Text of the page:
Kelly’s account recalls how, as a struggler with doubt and faith, the passage about Thomas in the New Testament was a comfort to her. There Jesus modeled a view of doubt more nuanced than those of either modern skeptics or modern believers. When Jesus confronted ‘doubting Thomas’ he challenged him not to acquiesce in doubt (‘believe!’) and yet responded to his request for more evidence. In another incident, Jesus meets a man who confesses that he is filled with doubts (Mark 9:24), who says to Jesus, ‘Help thou my unbelief’ – help me with my doubts! In response to this honest admission, Jesus blesses him and heals his son. Whether you consider yourself a believer or a skeptic, I invite you to seek the same kind of honesty and to grow in an understanding of the nature of your own doubts. The result will exceed anything you can imagine.
The mistaken belief that a person must ‘clean up’ his or her own life in order to merit God’s presence is not Christianity. This means, though, that the church will be filled with immature and broken people who still have a long way to go emotionally, morally, and spiritually.
Some years ago I was on a panel with a Muslim cleric, talking about our differences in front of a group of college students. And one college student kept insisting, ‘Well, I listened to you both for twenty minutes, and I want you to know that I just don’t see any real difference between you. I just don’t see any difference between the religions. It seems like they’re basically saying God is love and we should love God and love one another.’ In our responses to the student the cleric and I were in complete agreement. At first glance it looks tolerant to say ‘you are both alike,’ but each of us argued gently that the student was not showing enough respect to listen to each religion’s distinctive voice. Each faith had made unique claims that contradicted the deepest teachings of other faiths. And so, we concluded, while each faith could certainly appreciate wisdom in the other, we couldn’t both be right at the deepest level. The student maintained his position, saying that all religions are fundamentally alike.
Ironically, the young man was being every bit as dogmatic, superior, and ideological as any traditional religious adherent can be. He was saying, in essence, ‘I have the true view of religion, and you don’t. I can see that you are alike, but you can’t. I am spiritually enlightened, and you aren’t.’ But as I spoke to him a bit afterward I concluded that he was motivated by an underlying fear. If he granted that any religion made unique claims, then he would have to decide whether or not those claims were true. He did not want the responsibility of having to ponder, weigh it all, and choose. Among young secular adults it is common to adopt this belief that all religions are roughly the same. Dare I say this is a form of emotional immaturity? Life is filled with hard choices, and it is childish to think you can avoid them. It may seem to get you out of a lot of hard work, but the idea of the equivalence of religions is simply a falsehood. Every religion, even those that appear more inclusive, makes its own unique claim. But Jesus’ claims are particularly unnerving, because if they are true there is no alternative but to bow the knee to him. The annunciation pushes the exclusivity of Jesus right in our face. It demands a response and shows us there is a lot of hard work to do.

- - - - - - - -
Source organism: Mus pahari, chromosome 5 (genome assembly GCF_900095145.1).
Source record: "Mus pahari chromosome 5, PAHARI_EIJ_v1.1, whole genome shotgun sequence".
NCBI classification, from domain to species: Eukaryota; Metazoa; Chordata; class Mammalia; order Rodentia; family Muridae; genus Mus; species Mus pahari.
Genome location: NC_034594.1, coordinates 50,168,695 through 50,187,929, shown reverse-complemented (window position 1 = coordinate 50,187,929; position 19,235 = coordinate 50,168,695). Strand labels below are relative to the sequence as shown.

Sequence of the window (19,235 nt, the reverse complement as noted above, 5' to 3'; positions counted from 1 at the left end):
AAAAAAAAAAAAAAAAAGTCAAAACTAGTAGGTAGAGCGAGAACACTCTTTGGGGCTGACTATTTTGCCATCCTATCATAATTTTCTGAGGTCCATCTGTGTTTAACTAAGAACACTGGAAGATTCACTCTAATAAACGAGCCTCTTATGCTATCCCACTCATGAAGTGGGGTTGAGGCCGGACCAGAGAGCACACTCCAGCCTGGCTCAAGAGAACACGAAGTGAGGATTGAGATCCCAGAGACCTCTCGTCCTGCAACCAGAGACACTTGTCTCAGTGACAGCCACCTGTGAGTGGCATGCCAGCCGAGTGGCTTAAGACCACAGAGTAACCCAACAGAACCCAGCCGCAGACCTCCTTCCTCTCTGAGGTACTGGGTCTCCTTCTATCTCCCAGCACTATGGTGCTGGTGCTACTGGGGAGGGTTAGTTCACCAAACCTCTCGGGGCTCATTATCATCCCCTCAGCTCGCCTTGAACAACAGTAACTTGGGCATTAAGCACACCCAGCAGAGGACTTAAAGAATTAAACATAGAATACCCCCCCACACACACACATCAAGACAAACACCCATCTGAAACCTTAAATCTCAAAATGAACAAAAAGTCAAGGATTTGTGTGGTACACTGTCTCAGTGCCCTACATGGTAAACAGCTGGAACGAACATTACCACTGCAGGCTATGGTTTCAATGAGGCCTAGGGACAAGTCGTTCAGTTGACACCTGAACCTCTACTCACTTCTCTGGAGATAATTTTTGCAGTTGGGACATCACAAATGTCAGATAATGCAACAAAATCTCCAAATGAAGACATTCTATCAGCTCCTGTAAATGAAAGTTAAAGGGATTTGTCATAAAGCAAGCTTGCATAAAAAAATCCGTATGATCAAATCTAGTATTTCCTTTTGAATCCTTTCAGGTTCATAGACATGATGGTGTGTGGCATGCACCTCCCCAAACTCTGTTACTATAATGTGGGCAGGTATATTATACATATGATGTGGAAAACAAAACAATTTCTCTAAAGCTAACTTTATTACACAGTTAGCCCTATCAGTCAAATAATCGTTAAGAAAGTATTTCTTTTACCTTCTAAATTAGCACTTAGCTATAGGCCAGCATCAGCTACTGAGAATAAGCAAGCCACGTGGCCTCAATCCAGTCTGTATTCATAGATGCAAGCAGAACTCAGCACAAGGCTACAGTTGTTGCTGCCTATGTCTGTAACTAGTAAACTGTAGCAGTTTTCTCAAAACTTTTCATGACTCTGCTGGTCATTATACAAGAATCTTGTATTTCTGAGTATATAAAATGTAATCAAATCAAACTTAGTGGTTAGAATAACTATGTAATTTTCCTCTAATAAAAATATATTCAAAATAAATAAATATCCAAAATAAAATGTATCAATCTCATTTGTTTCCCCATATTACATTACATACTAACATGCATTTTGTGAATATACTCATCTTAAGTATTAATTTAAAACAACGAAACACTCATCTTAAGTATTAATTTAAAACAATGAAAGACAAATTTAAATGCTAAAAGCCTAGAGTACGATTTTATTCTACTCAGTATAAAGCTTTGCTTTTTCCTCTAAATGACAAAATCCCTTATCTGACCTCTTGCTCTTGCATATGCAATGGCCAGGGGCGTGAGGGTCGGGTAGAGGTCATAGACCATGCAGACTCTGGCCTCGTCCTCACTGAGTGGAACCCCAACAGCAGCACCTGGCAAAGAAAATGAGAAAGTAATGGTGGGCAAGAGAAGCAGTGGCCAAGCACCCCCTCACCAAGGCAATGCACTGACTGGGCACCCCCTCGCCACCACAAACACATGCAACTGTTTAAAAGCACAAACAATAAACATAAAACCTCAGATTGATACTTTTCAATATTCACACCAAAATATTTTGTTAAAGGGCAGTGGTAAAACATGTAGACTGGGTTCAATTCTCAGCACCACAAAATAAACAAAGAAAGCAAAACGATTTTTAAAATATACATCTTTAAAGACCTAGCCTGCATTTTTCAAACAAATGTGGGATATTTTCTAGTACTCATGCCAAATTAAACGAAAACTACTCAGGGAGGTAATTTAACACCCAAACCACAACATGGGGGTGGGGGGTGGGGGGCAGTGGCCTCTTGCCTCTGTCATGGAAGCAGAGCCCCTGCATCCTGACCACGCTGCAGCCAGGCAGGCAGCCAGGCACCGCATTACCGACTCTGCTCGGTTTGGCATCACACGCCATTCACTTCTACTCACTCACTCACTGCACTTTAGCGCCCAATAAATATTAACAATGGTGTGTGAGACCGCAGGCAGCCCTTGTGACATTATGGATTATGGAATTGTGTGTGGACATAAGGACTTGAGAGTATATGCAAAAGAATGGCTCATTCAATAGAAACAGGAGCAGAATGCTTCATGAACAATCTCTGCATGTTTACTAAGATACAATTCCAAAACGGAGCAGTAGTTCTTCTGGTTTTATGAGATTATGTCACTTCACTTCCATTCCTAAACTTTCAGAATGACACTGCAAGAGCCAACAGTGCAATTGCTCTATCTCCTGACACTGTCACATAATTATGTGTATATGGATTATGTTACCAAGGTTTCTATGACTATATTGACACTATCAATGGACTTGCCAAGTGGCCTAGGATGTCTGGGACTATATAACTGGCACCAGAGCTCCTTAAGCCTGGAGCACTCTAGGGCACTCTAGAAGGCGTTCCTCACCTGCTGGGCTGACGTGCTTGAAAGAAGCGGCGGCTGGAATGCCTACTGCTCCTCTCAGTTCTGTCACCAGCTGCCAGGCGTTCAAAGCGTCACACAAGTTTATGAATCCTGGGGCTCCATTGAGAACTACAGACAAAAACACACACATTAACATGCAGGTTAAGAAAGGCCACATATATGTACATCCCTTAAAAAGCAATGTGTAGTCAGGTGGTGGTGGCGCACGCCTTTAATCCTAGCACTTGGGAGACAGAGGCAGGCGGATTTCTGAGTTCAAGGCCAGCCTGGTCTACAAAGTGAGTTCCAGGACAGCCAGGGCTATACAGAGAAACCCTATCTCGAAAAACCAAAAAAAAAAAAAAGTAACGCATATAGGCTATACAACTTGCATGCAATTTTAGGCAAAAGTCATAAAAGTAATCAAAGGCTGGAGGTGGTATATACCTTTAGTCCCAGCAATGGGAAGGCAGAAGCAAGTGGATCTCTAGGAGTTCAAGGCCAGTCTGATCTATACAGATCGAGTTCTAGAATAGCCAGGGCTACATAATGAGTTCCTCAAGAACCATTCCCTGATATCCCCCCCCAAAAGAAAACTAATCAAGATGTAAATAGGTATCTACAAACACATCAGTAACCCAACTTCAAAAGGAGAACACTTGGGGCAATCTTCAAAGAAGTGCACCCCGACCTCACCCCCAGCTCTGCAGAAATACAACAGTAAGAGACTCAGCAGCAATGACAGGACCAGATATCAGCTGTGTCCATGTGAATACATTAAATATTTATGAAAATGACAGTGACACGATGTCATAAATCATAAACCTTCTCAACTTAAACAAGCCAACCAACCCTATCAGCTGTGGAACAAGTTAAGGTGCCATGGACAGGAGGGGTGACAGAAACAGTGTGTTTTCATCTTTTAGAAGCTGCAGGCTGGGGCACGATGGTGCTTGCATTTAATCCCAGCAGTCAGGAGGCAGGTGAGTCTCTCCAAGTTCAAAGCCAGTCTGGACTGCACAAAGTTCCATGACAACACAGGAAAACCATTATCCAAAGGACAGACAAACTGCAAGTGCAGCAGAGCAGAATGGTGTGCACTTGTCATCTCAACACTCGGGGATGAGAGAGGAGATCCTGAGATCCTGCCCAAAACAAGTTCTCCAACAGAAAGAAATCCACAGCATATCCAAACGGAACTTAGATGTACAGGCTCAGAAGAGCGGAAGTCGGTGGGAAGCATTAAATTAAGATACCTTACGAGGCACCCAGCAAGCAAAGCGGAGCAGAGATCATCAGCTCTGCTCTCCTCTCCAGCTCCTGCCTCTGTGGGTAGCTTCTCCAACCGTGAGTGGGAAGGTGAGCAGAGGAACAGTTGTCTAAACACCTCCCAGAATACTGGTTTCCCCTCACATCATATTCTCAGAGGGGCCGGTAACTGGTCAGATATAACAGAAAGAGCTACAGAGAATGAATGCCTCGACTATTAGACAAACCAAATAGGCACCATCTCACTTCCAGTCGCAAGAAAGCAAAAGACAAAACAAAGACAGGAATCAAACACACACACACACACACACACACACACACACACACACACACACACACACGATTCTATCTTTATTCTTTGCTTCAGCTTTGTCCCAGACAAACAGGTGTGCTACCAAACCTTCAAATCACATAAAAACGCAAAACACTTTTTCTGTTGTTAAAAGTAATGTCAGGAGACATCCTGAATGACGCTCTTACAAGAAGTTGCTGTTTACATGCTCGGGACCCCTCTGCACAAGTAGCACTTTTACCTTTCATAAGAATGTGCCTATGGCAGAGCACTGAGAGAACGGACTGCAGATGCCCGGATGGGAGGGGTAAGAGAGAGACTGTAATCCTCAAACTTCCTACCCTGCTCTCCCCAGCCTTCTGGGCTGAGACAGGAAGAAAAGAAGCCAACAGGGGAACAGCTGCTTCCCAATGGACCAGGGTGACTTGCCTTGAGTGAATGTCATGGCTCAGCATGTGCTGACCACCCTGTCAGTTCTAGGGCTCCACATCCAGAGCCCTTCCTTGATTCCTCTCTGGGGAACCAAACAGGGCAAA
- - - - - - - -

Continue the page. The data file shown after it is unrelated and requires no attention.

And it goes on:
I commend two processes to my readers. I urge skeptics to wrestle with the unexamined ‘blind faith’ on which skepticism is based, and to see how hard it is to justify those beliefs to those who do not share them. I also urge believers to wrestle with their personal and culture’s objections to the faith. At the end of each process, even if you remain the skeptic or believer you have been, you will hold your own position with both greater clarity and greater humility. Then there will be an understanding, sympathy, and respect for the other side that did not exist before. Believers and nonbelievers will rise to the level of disagreement rather than simply denouncing one another. This happens when each side has learned to represent the other’s argument in its strongest and most positive form. Only then is it safe and fair to disagree with it. That achieves civility in a pluralistic society, which is no small thing.
Everybody knows that there are emotional and psychological reasons why you might want to believe in God. In fact many skeptics at some point make the argument that believing in God is simply an intense form of wish fulfillment. But seldom do people point out that we all have enormous emotional and psychological reasons to disbelieve in God. How so? In looking at a book like the Bible or at a message like the gospel, anyone sees fairly quickly that if it were true you would lose some control over how you can live your life. Who can say they’re objective and neutral about that proposition? Thomas Nagel is honestly acknowledging this. He knows he can’t say, ‘I am completely objective and indifferent in looking for the evidence for God, but I just don’t have enough evidence.’ I hope you see that no one can truly say such a thing with integrity. We all have deep layers of prejudice working against the idea of a holy God who can make ultimate demands on us. And if you won’t acknowledge that, you’re never going to get close to objectivity. Never.